We’re struggling to find something non-fan boy to say; sure the 8-speed dual-clutch gearbox doesn’t deliver shifts with the brutality of some exotics, but really, they’re just as fast, and the shifts are much smoother.
Believe it or not, almost all the body is unique. So, rather than just tacking on some fender flares, Chevy made the entire car wider to cover the 345 rear tires, yet keep the same uniform look in place.
The optional Carbon Fiber Aero Package adds a front splitter, rocker extensions, front dive planes, and a huge rear wing. We’re not sure if the multi-level nature of that rear wing was done for functional or aesthetic reasons, but it doesn’t block your rearview, and that is much appreciated.
We always talk about torque being more important than horsepower when it comes to acceleration, and the Z06 works with almost 200 fewer lb-ft. of torque than horsepower, but you sure wouldn’t know it when you mash the throttle.
Easy to use programmable launch control allows you to dial in your preferred RPM for launching; we found 4,500 was just about perfect for Roebling’s front straight, allowing for just a tiny bit of slip before rocketing us to 60 on a 40 degree day in just 2.6-seconds.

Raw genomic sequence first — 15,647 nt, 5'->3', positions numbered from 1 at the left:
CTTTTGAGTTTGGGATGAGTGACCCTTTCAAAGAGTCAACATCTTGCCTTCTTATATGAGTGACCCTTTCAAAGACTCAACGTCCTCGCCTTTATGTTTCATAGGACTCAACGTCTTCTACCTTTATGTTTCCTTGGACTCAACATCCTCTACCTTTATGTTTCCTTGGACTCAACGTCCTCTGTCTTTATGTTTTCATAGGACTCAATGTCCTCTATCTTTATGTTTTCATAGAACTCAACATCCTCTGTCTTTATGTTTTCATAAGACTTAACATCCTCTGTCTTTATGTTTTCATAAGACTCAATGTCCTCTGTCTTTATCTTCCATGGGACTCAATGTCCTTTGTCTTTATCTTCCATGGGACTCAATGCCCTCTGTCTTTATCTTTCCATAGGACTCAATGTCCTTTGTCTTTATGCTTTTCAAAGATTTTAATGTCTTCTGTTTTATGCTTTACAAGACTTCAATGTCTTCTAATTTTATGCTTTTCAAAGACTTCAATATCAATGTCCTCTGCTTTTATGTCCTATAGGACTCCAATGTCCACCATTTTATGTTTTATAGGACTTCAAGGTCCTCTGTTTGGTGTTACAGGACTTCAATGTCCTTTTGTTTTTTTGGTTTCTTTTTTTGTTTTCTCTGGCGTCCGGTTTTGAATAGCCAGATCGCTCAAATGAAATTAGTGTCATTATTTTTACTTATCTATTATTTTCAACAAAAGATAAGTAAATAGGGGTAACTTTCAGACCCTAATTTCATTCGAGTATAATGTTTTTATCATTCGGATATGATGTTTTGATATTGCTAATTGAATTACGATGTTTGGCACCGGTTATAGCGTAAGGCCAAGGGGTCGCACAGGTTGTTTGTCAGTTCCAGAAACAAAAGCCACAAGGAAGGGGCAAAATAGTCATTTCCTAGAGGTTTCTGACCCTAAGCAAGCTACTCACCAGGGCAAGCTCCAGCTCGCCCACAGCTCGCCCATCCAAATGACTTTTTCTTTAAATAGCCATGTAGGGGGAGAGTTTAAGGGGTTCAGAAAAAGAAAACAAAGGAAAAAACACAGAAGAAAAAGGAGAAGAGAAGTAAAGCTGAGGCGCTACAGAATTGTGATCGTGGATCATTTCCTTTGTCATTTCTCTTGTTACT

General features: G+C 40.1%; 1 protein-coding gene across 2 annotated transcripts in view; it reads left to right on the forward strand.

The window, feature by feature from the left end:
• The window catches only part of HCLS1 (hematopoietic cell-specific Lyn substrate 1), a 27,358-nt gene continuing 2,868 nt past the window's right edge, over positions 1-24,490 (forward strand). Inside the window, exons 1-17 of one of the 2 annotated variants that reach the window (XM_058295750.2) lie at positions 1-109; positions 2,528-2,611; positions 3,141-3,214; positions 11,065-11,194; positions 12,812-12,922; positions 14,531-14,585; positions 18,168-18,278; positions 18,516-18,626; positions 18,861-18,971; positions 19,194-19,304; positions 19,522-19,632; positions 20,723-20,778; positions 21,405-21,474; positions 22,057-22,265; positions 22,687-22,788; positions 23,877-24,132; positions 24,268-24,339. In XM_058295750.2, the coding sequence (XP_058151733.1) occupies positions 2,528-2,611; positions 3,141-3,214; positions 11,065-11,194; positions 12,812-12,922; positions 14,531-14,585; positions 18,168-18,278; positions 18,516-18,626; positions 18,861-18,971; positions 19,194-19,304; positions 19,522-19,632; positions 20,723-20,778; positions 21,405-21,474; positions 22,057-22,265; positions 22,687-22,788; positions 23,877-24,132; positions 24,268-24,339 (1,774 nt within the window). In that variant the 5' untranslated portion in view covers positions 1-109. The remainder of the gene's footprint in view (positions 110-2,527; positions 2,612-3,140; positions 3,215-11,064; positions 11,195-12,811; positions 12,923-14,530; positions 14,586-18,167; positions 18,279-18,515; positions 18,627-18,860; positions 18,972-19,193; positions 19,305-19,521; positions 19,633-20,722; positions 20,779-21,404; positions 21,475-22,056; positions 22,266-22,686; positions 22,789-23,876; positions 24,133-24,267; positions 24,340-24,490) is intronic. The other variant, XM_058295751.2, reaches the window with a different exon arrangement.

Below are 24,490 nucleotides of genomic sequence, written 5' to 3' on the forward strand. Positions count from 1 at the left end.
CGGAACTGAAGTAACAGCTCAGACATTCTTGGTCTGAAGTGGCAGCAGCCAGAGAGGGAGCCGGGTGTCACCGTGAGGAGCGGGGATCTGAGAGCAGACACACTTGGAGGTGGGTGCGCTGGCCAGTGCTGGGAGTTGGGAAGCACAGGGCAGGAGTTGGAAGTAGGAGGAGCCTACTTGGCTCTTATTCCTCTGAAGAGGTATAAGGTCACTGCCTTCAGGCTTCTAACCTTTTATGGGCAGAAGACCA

Power continues to pour on hard as the engine quickly hits its 8,600 RPM redline, and gear changes happen often. The sound inside the cabin in intense, and when the ¼-mile came to an end in 10.7-seconds at 130 miles-per-hour, it felt like it was just getting started.
Government Fuel Economy Ratings are a low 12-City, 19-Highway, and 14-Combined.
For the Z06 there are 3 LZ pricing points to land on, starting at $114,395; but you can go with the top-of-the-line Z06, add 50-grand worth of options, and still come out half the price of anything you can compare it to.
Call us home teamers all you want, but America’s only exotic does it yet again, not only is it the best Corvette ever, but it is also easily one of the greatest American cars of all time, arriving at a particularly poignant time culturally as we mourn the potential loss of internal combustion engines altogether. So, come for the spectacular engine and stay for the complete performance package, and experience, that is the Chevrolet Corvette Z06.
- Engine: 5.5-liter V8
- Horsepower: 670
- 0-60 mph: 2.6 seconds
- EPA: 12 City | 19 Highway | 14 Combined
- Transmission: 8-speed dual clutch auto
- Torque: 460 lb-ft.
- 1/4 Mile: 10.7-seconds at 130 mph